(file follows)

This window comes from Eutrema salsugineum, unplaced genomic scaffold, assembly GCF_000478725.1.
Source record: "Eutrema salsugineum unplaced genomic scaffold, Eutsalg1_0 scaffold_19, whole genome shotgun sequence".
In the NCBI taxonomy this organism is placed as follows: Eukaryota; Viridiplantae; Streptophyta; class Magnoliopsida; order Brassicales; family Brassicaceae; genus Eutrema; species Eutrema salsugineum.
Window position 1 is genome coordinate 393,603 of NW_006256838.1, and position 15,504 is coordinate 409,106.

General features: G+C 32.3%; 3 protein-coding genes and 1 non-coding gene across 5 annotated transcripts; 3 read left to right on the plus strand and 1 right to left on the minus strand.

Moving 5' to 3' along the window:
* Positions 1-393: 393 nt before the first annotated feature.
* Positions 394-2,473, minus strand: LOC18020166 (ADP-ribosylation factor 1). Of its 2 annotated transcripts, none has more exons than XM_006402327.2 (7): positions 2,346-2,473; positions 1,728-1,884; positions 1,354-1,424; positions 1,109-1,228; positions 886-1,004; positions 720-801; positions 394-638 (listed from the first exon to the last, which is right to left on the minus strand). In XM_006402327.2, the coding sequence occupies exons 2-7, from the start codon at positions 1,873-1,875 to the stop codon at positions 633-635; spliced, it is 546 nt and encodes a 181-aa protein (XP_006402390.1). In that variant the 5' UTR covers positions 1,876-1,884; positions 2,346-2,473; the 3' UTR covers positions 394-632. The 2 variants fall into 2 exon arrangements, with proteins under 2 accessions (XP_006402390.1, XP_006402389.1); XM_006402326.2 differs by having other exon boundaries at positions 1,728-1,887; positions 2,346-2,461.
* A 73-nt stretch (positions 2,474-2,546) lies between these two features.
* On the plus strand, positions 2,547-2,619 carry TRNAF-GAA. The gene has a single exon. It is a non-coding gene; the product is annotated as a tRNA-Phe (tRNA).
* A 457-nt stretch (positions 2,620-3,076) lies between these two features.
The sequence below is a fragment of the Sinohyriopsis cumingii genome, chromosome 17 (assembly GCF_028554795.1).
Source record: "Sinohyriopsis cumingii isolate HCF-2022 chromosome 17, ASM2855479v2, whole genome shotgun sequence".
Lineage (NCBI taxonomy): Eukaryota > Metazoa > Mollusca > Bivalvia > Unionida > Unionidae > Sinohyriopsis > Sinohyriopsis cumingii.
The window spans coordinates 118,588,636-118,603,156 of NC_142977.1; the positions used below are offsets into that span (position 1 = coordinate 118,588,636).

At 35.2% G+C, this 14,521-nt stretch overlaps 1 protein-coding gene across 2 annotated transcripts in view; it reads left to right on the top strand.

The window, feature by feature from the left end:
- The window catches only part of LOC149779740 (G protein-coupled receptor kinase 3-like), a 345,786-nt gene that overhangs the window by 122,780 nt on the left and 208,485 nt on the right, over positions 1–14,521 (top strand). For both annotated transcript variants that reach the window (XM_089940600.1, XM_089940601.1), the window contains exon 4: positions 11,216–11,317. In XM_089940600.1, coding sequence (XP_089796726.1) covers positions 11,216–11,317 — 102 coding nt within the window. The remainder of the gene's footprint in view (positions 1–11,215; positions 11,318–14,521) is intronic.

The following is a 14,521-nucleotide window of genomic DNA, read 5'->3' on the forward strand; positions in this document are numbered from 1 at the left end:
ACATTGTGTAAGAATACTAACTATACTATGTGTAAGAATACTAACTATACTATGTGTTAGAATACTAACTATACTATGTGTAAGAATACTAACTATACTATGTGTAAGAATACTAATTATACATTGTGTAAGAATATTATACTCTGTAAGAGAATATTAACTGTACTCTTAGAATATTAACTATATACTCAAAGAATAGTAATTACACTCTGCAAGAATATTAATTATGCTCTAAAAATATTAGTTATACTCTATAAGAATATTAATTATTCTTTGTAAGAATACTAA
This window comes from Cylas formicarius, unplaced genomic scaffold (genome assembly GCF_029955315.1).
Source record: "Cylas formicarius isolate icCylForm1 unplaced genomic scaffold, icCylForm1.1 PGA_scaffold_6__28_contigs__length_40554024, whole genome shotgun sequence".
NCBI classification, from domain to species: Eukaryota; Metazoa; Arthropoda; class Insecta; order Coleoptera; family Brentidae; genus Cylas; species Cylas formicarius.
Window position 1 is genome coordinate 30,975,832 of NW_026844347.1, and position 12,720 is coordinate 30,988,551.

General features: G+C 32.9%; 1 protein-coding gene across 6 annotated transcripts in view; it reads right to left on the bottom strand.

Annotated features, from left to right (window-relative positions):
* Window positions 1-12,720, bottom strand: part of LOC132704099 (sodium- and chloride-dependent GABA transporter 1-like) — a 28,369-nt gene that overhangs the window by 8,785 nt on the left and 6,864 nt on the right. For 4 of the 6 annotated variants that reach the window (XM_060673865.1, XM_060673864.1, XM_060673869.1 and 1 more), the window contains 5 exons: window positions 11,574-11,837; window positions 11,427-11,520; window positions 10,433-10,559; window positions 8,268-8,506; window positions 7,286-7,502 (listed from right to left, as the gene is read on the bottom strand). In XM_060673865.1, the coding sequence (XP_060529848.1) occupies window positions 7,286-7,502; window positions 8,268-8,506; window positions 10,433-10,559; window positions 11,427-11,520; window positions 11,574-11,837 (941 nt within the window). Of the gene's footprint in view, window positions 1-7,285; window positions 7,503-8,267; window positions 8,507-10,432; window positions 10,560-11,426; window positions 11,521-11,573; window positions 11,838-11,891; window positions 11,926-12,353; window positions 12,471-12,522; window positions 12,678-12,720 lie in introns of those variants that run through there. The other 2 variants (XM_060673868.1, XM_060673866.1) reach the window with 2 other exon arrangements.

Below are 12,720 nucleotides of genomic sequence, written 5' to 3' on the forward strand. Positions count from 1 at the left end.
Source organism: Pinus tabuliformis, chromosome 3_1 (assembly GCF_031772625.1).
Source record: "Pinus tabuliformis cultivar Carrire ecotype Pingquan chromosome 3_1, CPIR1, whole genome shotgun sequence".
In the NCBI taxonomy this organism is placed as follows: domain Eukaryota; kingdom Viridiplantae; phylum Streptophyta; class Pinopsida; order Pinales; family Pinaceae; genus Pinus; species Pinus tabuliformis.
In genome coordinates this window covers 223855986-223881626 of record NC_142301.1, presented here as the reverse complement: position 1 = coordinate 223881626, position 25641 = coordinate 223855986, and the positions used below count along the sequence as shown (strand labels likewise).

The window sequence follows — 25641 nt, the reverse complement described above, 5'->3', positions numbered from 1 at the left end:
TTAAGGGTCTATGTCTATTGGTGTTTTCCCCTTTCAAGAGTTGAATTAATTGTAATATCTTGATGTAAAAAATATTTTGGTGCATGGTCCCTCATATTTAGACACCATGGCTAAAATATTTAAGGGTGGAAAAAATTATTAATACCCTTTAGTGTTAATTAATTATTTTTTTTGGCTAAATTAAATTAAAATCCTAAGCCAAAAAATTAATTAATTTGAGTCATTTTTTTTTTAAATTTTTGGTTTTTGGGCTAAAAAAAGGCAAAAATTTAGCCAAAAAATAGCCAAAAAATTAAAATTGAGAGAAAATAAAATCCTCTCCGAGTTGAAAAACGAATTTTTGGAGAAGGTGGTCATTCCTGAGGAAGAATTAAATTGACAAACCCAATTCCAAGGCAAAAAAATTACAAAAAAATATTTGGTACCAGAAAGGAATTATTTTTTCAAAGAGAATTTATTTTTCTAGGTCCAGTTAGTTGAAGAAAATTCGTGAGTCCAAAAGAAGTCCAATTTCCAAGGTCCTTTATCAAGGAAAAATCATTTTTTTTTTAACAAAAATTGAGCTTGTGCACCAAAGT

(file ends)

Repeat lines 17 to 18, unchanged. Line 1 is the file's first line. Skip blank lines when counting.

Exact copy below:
The window, feature by feature from the left end:
- The window catches only part of LOC149779740 (G protein-coupled receptor kinase 3-like), a 345,786-nt gene that overhangs the window by 122,780 nt on the left and 208,485 nt on the right, over positions 1–14,521 (top strand). For both annotated transcript variants that reach the window (XM_089940600.1, XM_089940601.1), the window contains exon 4: positions 11,216–11,317. In XM_089940600.1, coding sequence (XP_089796726.1) covers positions 11,216–11,317 — 102 coding nt within the window. The remainder of the gene's footprint in view (positions 1–11,215; positions 11,318–14,521) is intronic.